AS-Interface safety-at-work consortium adds new member
Mannheim, Germany — Bihl+Wiedemann is the most recent company to join the AS-Interface safety-at-work consortium. B+W becomes one of nearly a dozen and a half companies working to develop the use of AS-Interface cabling for safety-related components.
Two products offered by Bihl+Wiedemann under the safety-at-work concept include the AS-I Safety Monitor and OEM Slave. Monitor allows the connection of safety-at-work slaves for safety- relevant tasks and supports the use of sensor-steered safety devices and parts to category 4, EN 954-1. OEM Slave enables the connection of up to two safe switching-contacts in applications up to category 4, SIL 3. The company specializes in the development and production of AS-Interface products.
Two Bihl+Wiedemann products that fall under the safety-at-work concept are the AS-I Safety Monitor (left) and OEM Slave. B+W is the newest member of the AS-Interface safety-at-work consortium.
AS-International Association is the manufacturers/users group of the AS-Interface system, which promotes bus-compatible interfaces for binary sensors and actuators. Termed “an intelligent cabling system” rather than a true fieldbus, AS-i allows simple sensors and actuators to be linked together economically through a 2-wire bus, including the supply voltage. The group seeks to become an industry standard on the lower field level.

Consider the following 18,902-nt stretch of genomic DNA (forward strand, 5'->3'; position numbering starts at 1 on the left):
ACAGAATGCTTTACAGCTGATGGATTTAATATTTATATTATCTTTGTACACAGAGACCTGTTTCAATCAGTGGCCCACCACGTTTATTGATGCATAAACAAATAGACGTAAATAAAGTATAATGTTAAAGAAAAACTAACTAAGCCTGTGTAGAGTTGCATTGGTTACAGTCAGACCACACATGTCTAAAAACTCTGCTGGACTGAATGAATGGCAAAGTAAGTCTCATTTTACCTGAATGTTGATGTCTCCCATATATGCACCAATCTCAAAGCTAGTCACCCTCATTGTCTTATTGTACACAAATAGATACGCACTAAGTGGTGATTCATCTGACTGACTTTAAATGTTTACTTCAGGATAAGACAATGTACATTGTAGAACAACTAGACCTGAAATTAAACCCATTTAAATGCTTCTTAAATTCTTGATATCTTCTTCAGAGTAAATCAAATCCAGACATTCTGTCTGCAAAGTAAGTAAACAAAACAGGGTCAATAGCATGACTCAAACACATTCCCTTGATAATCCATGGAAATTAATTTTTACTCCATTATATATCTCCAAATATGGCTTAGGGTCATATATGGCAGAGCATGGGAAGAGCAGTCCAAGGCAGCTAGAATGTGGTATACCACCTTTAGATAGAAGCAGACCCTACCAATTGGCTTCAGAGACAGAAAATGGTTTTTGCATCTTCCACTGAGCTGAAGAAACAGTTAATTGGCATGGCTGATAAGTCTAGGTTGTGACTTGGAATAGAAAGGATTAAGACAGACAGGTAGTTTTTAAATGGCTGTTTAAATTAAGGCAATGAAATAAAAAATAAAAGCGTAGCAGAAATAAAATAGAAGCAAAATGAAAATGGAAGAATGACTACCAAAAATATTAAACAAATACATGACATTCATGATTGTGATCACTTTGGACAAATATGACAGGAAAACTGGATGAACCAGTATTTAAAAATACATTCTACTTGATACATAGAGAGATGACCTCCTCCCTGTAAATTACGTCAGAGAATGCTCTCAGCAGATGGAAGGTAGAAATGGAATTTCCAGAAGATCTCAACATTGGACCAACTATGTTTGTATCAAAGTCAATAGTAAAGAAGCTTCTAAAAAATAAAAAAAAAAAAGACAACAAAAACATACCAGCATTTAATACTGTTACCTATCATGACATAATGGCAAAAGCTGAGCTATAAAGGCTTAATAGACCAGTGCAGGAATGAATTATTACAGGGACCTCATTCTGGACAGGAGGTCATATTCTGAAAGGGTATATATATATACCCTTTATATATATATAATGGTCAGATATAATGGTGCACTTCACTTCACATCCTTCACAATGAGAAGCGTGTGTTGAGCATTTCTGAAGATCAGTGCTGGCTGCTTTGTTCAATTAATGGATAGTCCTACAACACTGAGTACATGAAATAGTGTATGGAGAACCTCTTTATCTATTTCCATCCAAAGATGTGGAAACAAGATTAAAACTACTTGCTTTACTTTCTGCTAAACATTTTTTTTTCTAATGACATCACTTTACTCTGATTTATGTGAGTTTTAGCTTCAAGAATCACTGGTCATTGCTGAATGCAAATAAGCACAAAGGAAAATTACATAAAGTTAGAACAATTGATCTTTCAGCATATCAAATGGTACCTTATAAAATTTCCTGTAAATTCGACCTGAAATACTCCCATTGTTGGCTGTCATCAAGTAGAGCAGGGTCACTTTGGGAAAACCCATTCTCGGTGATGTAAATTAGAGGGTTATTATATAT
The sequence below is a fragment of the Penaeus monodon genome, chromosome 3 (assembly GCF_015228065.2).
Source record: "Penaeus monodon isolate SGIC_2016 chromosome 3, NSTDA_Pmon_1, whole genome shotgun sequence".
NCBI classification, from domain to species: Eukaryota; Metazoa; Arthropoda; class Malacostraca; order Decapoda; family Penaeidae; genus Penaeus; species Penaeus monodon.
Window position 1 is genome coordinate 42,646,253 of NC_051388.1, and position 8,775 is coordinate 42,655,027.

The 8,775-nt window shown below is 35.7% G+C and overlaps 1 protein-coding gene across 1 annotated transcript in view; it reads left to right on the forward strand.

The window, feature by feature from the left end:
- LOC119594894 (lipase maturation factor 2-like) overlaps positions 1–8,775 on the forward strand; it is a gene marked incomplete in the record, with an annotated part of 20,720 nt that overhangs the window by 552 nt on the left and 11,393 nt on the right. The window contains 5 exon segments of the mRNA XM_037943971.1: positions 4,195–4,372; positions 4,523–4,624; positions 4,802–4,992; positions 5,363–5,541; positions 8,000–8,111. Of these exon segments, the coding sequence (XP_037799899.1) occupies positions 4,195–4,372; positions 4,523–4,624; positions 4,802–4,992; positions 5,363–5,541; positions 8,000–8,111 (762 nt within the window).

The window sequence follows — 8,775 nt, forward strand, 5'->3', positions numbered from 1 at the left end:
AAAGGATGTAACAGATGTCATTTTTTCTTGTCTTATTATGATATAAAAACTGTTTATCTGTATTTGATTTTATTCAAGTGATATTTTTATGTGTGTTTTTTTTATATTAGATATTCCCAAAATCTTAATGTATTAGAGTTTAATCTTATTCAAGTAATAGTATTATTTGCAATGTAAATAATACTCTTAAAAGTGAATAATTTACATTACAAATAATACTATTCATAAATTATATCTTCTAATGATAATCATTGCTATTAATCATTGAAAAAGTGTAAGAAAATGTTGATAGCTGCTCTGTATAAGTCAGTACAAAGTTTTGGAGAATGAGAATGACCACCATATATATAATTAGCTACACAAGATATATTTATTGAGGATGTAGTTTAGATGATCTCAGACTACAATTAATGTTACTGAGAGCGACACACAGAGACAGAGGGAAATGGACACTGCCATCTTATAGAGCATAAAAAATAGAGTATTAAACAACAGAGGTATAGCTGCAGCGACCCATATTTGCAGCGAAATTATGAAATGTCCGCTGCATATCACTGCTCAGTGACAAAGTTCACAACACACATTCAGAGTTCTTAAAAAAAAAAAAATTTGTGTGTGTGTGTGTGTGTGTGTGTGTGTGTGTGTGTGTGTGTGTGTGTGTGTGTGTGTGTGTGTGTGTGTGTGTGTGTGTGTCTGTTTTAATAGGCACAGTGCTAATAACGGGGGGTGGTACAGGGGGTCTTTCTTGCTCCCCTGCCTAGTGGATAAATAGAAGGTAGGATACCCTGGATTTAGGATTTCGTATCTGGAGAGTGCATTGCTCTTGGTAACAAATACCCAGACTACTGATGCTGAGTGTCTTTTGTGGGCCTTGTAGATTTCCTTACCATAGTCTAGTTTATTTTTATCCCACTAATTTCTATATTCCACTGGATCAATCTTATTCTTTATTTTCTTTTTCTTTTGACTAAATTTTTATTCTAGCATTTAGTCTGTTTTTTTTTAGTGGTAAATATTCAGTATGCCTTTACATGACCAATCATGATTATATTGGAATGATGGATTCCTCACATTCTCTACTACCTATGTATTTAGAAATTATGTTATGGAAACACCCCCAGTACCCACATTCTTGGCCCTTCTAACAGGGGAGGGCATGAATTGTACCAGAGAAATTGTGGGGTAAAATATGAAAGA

The Safety-at-Work consortium was founded in 1999 to develop the use of AS-Interface cabling for safety-related components. Among consortium goals are to promote technological development of the Safety- at-Work system and make it possible to implement wiring of safety components as well as sensor/actuator cabling with AS-Interface.
Other members of the safety consortium include Euchner, EJA, Festo, Honeywell, ifm electronic, Idec, Leuze lumiflex, Moeller, Omron, Pepperl+Fuchs, Pilz, Schmersal, Schneider Electric, Sick, and Siemens.
—Control Engineering Daily News Desk
Jeanine Katzel, senior editor, email@example.com
|Search the online Automation Integrator Guide|
Case Study Database
Get more exposure for your case study by uploading it to the Control Engineering case study database, where end-users can identify relevant solutions and explore what the experts are doing to effectively implement a variety of technology and productivity related projects.
These case studies provide examples of how knowledgeable solution providers have used technology, processes and people to create effective and successful implementations in real-world situations. Case studies can be completed by filling out a simple online form where you can outline the project title, abstract, and full story in 1500 words or less; upload photos, videos and a logo.
Click here to visit the Case Study Database and upload your case study.